Turkey and Europe: Two Trains on a Collision Course?

By intervening in Lebanon, Europeans have made a far-reaching, risk-fraught, and, at the same time, correct decision. The reason is that the future of Europe’s security will be determined in the Eastern Mediterranean and the Middle East. Europe, whether it likes it or not, has taken on a new, strategic role in the region. Should it fail, the price will be high.

In view of the serious risks that Europe has assumed, in full awareness of the consequences, it is of the utmost importance that a European “Grand Strategy” for the Eastern Mediterranean and the Middle East be developed, so that Europe can calmly and clearly define its interests. In any serious variation of this Grand Strategy, Turkey will need to play a central role – politically, militarily, economically, and culturally.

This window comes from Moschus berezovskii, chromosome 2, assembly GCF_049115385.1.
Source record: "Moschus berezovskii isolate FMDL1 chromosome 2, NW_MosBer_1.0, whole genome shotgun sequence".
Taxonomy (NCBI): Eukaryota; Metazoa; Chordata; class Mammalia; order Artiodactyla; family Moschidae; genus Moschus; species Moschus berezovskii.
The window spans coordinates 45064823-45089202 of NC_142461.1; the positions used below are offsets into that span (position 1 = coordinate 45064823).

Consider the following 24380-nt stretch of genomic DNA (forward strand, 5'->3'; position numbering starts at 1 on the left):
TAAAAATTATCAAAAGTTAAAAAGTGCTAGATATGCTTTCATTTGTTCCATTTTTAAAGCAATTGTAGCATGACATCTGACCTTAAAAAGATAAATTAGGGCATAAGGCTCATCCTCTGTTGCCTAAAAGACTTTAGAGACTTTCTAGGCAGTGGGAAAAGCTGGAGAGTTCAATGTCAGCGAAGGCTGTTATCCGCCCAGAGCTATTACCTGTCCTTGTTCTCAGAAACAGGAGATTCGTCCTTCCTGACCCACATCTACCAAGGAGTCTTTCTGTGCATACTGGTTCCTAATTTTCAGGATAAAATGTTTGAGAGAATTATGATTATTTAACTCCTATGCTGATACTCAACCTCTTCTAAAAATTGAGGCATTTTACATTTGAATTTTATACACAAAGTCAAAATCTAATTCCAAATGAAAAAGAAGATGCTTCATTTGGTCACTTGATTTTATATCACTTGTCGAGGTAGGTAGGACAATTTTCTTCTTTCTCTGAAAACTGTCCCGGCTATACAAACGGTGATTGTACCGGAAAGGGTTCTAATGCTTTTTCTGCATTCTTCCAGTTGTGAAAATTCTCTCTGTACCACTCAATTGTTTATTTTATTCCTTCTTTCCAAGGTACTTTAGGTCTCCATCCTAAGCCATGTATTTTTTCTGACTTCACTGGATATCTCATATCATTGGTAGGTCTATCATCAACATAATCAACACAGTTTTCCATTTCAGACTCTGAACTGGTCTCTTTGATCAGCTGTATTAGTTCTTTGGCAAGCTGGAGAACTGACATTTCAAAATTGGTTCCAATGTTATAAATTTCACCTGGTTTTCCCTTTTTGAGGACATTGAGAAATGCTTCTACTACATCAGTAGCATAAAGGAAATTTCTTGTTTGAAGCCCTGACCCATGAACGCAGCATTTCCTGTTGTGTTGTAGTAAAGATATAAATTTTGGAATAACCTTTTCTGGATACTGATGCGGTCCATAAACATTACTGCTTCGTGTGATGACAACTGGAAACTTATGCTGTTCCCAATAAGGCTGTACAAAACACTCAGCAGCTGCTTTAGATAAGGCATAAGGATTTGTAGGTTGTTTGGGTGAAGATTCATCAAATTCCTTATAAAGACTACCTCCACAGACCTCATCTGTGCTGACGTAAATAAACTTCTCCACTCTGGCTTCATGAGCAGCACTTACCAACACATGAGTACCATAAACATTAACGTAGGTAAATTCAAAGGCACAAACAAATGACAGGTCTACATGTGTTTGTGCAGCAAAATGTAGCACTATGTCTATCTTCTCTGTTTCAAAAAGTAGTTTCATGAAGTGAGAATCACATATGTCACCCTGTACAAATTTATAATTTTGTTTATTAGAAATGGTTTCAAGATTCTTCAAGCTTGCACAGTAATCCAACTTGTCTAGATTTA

Safeguarding Europe’s interests today means establishing a strong link – indeed an unbreakable bond – with Turkey as a cornerstone of regional security. So it is astonishing that Europe is doing exactly the opposite: firmly closing its eyes to the strategic challenge posed by Turkey.

Successful modernization and democratization of Turkey – with a strong civil society, the rule of law, and a modern economy – will not only be hugely beneficial for Turkey, but will also export stability and serve as a model for transformation in the Islamic world. Above all, the successful modernization of a large Muslim country will make a decisive contribution to Europe’s security.